Metabolites as novel biomarkers for childhood obesity-related traits in Mexican-American children

V. S. Farook, Lavanya Reddivari, G. Chittoor, S. Puppala, R. Arya, S. P. Fowler, K. J. Hunt, J. E. Curran, A. G. Comuzzie, D. M. Lehman, C. P. Jenkinson, J. L. Lynch, R. A. Defronzo, J. Blangero, Daniel Hale, R. Duggirala, Jairam K.P. Vanamala

Research output: Contribution to journalArticlepeer-review

27 Scopus citations


Background/Objectives Although newer approaches have identified several metabolites associated with obesity, there is paucity of such information in paediatric populations, especially among Mexican-Americans (MAs) who are at high risk of obesity. Therefore, we performed a global serum metabolite screening in MA children to identify biomarkers of childhood obesity. Methods We selected 15 normal-weight, 13 overweight and 14 obese MA children (6-17 years) and performed global serum metabolite screening using ultra-performance liquid chromatography/quadruple orthogonal acceleration time of flight tandem micro mass spectrometer. Metabolite values were analysed to assess mean differences among groups using one-way analysis of variance, to test for linear trend across groups and to examine Pearson's correlations between them and seven cardiometabolic traits (CMTs): body mass index, waist circumference, systolic blood pressure, diastolic blood pressure, homeostasis model of assessment-insulin resistance, triglycerides and high-density lipoprotein cholesterol. Results We identified 14 metabolites exhibiting differences between groups as well as linear trend across groups with nominal statistical significance. After adjustment for multiple testing, mean differences and linear trends across groups remained significant (P < 5.9 × 10-5) for L-thyronine, bradykinin and naringenin. Of the examined metabolite-CMT trait pairs, all metabolites except for 2-methylbutyroylcarnitine were nominally associated with two or more CMTs, some exhibiting significance even after accounting for multiple testing (P < 3.6 × 10-3). Conclusions To our knowledge, this study - albeit pilot in nature - is the first study to identify these metabolites as novel biomarkers of childhood obesity and its correlates. These findings signify the need for future systematic investigations of metabolic pathways underlying childhood obesity.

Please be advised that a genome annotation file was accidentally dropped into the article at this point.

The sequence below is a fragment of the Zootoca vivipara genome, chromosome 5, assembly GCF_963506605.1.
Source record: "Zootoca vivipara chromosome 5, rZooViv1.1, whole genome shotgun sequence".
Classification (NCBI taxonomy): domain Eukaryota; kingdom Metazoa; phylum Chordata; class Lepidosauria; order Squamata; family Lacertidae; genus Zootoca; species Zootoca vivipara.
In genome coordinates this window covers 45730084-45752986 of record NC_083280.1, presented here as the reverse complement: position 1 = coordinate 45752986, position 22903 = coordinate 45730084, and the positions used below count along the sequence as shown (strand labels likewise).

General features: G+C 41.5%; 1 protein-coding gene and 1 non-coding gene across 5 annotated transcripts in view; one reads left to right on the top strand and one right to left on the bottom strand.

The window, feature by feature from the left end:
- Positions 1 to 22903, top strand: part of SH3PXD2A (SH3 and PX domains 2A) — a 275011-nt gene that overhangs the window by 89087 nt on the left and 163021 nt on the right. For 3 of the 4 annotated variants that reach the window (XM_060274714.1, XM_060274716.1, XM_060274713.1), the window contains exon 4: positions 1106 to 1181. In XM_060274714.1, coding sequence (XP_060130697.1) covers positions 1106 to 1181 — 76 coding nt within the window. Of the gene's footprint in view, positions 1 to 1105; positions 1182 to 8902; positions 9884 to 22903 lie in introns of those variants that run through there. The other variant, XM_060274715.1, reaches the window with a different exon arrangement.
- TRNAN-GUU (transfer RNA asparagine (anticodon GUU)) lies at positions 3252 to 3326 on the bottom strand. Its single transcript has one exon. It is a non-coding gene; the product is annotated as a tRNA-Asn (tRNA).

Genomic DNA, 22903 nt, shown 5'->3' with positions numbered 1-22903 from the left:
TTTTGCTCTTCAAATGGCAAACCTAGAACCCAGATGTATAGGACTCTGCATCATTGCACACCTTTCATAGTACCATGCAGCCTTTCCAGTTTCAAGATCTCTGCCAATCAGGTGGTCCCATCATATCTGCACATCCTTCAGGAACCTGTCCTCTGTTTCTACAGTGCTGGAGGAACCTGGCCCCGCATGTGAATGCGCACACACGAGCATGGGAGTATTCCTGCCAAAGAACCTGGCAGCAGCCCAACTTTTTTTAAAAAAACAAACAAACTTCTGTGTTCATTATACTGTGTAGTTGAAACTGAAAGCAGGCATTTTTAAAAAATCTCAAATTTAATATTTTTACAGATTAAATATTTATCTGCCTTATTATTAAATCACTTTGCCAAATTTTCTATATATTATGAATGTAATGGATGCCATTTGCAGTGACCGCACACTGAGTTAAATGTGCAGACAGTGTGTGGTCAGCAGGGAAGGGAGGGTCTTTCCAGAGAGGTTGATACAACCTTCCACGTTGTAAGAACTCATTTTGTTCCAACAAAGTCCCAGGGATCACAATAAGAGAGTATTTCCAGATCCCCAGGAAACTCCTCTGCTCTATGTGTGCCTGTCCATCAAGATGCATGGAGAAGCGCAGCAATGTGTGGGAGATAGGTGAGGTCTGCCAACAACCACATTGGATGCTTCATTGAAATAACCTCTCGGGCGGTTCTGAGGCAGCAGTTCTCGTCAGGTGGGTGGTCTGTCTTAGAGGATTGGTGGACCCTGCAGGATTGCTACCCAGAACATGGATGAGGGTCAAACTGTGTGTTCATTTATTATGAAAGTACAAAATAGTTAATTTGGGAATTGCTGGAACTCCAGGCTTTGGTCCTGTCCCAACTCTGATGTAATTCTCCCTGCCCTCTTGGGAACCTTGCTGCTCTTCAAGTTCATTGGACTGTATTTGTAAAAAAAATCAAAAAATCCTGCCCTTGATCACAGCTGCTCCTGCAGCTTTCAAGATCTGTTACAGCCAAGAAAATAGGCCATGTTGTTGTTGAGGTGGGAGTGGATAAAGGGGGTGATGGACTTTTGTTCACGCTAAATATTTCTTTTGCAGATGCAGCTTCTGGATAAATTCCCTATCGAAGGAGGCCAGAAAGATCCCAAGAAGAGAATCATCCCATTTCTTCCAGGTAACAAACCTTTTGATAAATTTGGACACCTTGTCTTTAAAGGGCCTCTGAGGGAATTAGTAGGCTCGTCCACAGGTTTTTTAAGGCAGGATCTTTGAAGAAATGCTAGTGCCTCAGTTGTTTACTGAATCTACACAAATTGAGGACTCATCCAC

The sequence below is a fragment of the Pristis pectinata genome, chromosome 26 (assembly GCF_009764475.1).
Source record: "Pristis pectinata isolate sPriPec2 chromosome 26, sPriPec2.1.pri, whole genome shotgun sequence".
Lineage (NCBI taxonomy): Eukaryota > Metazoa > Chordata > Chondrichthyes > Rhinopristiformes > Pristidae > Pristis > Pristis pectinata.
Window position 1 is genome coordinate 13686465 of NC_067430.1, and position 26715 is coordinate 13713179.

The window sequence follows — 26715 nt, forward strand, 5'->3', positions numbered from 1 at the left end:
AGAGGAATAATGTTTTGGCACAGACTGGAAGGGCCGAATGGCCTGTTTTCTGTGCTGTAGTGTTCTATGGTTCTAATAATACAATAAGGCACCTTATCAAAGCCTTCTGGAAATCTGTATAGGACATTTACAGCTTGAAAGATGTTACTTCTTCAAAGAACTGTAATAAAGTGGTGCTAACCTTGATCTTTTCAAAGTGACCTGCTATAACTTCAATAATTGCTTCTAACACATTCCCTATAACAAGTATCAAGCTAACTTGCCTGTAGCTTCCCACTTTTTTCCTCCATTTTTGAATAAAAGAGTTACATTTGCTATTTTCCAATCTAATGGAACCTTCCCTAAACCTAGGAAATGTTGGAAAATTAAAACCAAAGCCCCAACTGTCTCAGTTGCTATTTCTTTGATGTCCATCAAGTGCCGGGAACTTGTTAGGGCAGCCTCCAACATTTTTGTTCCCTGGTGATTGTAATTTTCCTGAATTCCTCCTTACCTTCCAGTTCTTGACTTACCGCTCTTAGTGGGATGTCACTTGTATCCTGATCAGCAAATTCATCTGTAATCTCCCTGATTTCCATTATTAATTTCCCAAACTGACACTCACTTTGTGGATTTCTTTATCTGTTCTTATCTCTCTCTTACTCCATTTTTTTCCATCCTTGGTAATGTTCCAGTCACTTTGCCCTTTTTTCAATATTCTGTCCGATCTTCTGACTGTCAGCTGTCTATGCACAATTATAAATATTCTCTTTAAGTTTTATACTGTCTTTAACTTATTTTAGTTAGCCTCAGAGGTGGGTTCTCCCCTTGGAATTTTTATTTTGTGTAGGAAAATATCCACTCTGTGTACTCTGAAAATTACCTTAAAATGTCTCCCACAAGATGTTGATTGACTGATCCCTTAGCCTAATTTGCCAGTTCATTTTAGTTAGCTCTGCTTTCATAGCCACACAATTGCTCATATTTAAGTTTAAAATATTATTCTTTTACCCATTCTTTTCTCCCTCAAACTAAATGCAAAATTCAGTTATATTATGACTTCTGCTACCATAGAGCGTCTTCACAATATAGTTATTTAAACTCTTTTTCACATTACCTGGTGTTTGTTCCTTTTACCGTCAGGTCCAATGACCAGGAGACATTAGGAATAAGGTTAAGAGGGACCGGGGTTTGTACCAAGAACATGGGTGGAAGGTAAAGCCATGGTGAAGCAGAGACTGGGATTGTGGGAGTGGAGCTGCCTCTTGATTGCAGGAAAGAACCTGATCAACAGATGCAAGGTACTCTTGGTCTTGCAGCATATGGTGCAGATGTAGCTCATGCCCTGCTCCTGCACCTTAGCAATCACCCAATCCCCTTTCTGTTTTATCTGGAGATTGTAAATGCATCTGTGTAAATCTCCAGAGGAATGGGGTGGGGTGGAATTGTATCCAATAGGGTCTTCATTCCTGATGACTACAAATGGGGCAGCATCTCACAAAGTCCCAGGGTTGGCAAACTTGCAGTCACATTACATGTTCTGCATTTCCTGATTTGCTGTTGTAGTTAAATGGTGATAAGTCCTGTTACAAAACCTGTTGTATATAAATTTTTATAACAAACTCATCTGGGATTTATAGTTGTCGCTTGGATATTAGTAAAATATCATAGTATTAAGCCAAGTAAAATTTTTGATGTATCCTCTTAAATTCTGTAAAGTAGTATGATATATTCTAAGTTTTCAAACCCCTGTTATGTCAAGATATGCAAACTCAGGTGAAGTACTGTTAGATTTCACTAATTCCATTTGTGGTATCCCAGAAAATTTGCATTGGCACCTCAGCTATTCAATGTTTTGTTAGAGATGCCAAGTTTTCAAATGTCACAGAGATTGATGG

Original languageEnglish (US)
Pages (from-to)320-327
Number of pages8
JournalPediatric Obesity
Issue number4
StatePublished - Aug 1 2015

All Science Journal Classification (ASJC) codes

  • Pediatrics, Perinatology, and Child Health
  • Health Policy
  • Nutrition and Dietetics
  • Public Health, Environmental and Occupational Health


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